Most California contractors understand that filing a mechanic’s lien is an effective way to guard against non-payment for work. To be effective, a mechanic’s lien must be filed in the county where the work was performed within 60 days after completion of the work. Notice must also be given to the owner and to other potential lien claimants. Despite these protections, non-payment (or partial payment) for work is a common cause of contract disputes. Supposing that a contractor has complied with all of the statutory requirements necessary to create an effective lien, but still no payment is forthcoming. Now what happens?
The lien claimant must begin an action to foreclose the lien within 90 days after filing the lien notice in the county recorder’s office. The action is commenced much like any other civil action. The claimant must file a complaint to foreclose the lien and serve notice of the complaint on the property owner and on any other claimants that have filed lien notices. In most cases, all parties who have filed lien notices will join their claims in a single action.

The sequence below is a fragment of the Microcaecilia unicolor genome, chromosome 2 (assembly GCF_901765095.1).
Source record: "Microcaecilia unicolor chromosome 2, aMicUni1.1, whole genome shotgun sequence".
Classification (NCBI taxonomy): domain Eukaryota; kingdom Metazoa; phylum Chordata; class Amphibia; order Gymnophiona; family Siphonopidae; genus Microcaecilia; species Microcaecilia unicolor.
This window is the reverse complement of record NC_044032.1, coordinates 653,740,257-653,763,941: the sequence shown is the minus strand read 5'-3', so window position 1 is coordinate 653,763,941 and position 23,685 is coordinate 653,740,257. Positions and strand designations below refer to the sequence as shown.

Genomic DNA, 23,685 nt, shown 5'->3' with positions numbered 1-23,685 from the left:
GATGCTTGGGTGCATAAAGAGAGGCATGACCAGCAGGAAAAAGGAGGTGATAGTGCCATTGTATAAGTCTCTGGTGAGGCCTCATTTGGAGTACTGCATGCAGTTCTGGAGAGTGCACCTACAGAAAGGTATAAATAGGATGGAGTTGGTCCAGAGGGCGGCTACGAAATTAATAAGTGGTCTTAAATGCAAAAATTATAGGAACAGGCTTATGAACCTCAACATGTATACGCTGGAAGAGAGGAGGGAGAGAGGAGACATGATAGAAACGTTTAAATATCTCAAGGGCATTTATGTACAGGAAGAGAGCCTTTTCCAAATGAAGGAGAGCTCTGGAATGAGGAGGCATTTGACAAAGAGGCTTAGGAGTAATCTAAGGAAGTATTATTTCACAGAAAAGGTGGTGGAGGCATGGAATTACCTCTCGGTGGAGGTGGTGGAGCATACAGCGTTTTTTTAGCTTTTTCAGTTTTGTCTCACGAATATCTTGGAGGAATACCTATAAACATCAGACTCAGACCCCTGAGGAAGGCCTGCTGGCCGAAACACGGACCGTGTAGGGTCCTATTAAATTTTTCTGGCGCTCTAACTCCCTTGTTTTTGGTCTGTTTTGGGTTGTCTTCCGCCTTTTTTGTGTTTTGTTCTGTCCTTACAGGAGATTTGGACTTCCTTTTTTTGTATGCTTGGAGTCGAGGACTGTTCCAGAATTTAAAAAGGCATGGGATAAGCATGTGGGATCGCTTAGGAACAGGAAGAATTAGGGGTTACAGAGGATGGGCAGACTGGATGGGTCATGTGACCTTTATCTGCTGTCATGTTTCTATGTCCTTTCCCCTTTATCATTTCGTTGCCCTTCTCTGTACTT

The court must then hold a hearing to resolve the claims and establish the order in which they will be paid. The order of payment is important if the property does not have sufficient value to pay the amount of all liens. If one or more claimants prevail in proving that they are entitled to payment, the court will schedule a sale of the property and will direct that the proceeds be used to pay the claims. A property owner may defend a lien foreclosure suit by proving that the work was not done according to the contract or that the amount of the lien exceeds the contract price for the work.
As might be inferred from this brief description, the foreclosure of a mechanics’ lien is complex litigation, with many technical requirements that can invalidate a claim if they are not followed exactly. Many contractors are able to file and record mechanics’ lien notices, but the services of a knowledgeable and experience construction attorney are essential to the success of an action to foreclose a lien and convert paper work into money.
Source: California Civil Code, Enforcement of Liens §§3143-3154, accessed on Feb. 16, 2016